It’s no longer fashionable to believe in the Wii U. Brenna takes a look at Super Mario 3D World’s disappointing sales and admits the plumber isn’t enough to keep Nintendo afloat under Sony and Microsoft’s barrages.
“What was Nintendo thinking, launching the same week as the PS4?” the Twitterati chattered. Probably, like those early supporters, the Big N was thinking, “We’re Nintendo, and we do what Nintendo does”.
Flashback to E3 2011; the Wii U has just been properly detailed for the first time. It’s got a ridiculous name and nobody in specialist press has any idea what Nintendo is barking on about with its weird new controller. Nintendo stock plummets. Mainstream press and consumers have no clue what the difference is between the new box and the old one, or even if there is a new box.
Nevertheless, anybody who dared to predict a poor future for Nintendo at that time was laughed out of the room. “It’s Nintendo,” you would be told, as your colleagues shared knowing winks and nods at your feeble naivety. “It’s got Mario and Zelda, innit. Just look at the Wii. 100 million sales worldwide and it doesn’t do HD!”
Now here we are in December 2013, just weeks away from Chrimbo, and the first console of the new generation is on such shaky ground that the detractors piling on resemble some sort of insane orgy, all flailing limbs and cruel orgasmic faces. Analysts have lowered their lifetime sales predictions. One developer said “nobody gives a shit” about the Wii U. The former boss of THQ has said Nintendo has become irrelevant, and he ought to know a thing or two about lack of relevancy, ha ha. Even Michael Pachter, one of the platform holder’s historical supporters, has criticised Nintendo for refusing to admit consumers don’t give a gibbon’s left testicle about the console.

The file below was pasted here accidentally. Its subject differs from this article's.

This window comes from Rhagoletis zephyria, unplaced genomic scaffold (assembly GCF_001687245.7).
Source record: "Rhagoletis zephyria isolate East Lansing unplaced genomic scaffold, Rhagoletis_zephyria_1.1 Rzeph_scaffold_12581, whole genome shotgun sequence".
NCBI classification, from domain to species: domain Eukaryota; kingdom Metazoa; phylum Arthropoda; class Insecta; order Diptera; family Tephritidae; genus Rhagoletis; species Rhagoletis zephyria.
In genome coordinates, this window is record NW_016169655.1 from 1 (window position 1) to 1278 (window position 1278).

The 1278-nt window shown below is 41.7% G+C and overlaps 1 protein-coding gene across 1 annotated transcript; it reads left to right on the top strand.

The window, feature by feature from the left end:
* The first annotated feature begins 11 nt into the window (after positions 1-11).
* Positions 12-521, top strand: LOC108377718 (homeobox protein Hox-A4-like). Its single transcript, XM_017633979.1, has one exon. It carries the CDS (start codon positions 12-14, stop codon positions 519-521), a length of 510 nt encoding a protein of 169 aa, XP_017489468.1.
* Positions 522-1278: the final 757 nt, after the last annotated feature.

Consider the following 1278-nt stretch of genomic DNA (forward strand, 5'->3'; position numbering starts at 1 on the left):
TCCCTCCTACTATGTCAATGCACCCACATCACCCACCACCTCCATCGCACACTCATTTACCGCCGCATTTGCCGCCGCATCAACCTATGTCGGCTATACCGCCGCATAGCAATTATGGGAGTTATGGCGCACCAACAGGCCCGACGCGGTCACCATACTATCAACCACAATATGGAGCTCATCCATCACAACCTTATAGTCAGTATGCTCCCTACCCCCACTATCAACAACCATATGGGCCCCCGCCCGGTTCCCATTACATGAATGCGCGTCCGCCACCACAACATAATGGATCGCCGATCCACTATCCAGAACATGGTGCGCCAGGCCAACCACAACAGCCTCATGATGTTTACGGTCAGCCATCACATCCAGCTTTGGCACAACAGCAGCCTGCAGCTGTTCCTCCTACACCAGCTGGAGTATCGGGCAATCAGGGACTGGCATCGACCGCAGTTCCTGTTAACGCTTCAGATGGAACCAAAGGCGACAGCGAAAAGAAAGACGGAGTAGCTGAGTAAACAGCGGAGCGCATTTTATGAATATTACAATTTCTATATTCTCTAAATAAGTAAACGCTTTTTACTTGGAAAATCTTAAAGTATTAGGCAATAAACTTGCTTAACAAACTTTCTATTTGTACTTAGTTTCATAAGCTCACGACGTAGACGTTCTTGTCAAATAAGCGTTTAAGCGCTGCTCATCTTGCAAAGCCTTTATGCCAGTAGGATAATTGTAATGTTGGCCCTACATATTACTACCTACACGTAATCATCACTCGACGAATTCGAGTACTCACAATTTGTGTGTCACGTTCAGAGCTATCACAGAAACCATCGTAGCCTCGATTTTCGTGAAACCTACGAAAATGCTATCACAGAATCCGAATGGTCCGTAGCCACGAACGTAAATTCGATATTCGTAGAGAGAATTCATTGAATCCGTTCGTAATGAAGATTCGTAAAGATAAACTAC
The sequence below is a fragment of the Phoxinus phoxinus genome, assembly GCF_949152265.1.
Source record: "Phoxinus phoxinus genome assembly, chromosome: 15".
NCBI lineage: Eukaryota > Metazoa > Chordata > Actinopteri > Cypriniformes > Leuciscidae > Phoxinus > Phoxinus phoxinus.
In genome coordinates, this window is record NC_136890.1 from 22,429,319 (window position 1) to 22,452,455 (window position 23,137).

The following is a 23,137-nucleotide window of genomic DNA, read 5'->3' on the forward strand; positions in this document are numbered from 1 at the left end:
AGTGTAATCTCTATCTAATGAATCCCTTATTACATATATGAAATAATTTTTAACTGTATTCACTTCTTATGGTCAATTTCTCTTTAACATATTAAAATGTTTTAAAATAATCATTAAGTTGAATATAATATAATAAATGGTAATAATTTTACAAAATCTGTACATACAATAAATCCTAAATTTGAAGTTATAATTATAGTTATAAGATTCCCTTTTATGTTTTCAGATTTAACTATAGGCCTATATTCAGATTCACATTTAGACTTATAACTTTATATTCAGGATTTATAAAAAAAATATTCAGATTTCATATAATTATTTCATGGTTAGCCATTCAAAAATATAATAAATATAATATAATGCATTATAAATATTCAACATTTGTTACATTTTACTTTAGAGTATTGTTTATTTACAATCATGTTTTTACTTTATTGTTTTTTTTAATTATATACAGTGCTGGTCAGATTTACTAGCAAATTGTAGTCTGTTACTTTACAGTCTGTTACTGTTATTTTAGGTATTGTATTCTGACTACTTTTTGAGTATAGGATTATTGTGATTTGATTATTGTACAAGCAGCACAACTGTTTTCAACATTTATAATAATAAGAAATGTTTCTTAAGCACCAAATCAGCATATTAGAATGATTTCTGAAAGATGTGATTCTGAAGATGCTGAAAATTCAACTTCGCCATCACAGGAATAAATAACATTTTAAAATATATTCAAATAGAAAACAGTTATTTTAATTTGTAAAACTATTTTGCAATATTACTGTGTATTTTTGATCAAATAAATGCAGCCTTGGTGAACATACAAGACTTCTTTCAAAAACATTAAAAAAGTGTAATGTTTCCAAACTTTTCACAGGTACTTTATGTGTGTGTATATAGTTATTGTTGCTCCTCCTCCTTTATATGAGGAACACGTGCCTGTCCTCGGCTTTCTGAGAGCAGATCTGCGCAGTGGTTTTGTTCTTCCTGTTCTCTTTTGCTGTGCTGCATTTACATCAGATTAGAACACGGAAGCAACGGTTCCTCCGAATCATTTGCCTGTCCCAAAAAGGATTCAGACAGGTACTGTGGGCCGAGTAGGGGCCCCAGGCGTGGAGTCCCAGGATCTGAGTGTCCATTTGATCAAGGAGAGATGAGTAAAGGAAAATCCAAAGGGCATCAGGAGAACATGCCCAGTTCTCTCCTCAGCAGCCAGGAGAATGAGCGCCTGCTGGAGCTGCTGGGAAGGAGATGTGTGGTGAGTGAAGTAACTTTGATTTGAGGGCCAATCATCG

“It’s got Mario” is no longer enough. When the UK retail charts came out this week, Twitter was a-flutter with the news that Super Mario 3D World had debuted in 14th place – behind Sony’s Knack, a rival platformer which has been quite poorly received, in 13th. “What was Nintendo thinking, launching the same week as the PS4?” the Twitterati chattered.
Probably, like those early supporters, the Big N was thinking “This is the best new Mario game we’ve done in years,” and certainly much better than New Super Mario Bros. U, for example. Probably it was thinking, “We’re Nintendo, and we do what Nintendo does”.
The reportedly mediocre Knack beating the reportedly wonderful Mario (even Pat loves Super Mario 3D World) isn’t the news story here, and to be fair to the poor old plumber, if he’d launched in any other month the story probably would have been “Knack doesn’t do very well” or “Mario can’t quite beat juggernauts GTA 5 and Call of Duty: Ghosts”, because the PS4 and Xbox One have unfairly skewed the charts. This story isn’t really about Knack; it’s one of a very small number of exclusive in-store releases at the launch of a new console, and the fact that it’s out-performed Mario in spite of mixed to poor reviews from the North American launch two weeks before is an indication of how well even quite rubbish products do at hardware launches.
The real story is: here’s a Mario game that hasn’t come anywhere near the top of the charts, and nobody is at all surprised. As much as I’d like to blame the hair-raising creepiness of the cat-suit ads out of Japan (because seriously guys, errrgghhh), there’s a general feeling in the air that this time, Nintendo has not only dropped the ball but kicked it backwards for an own goal. Repeatedly.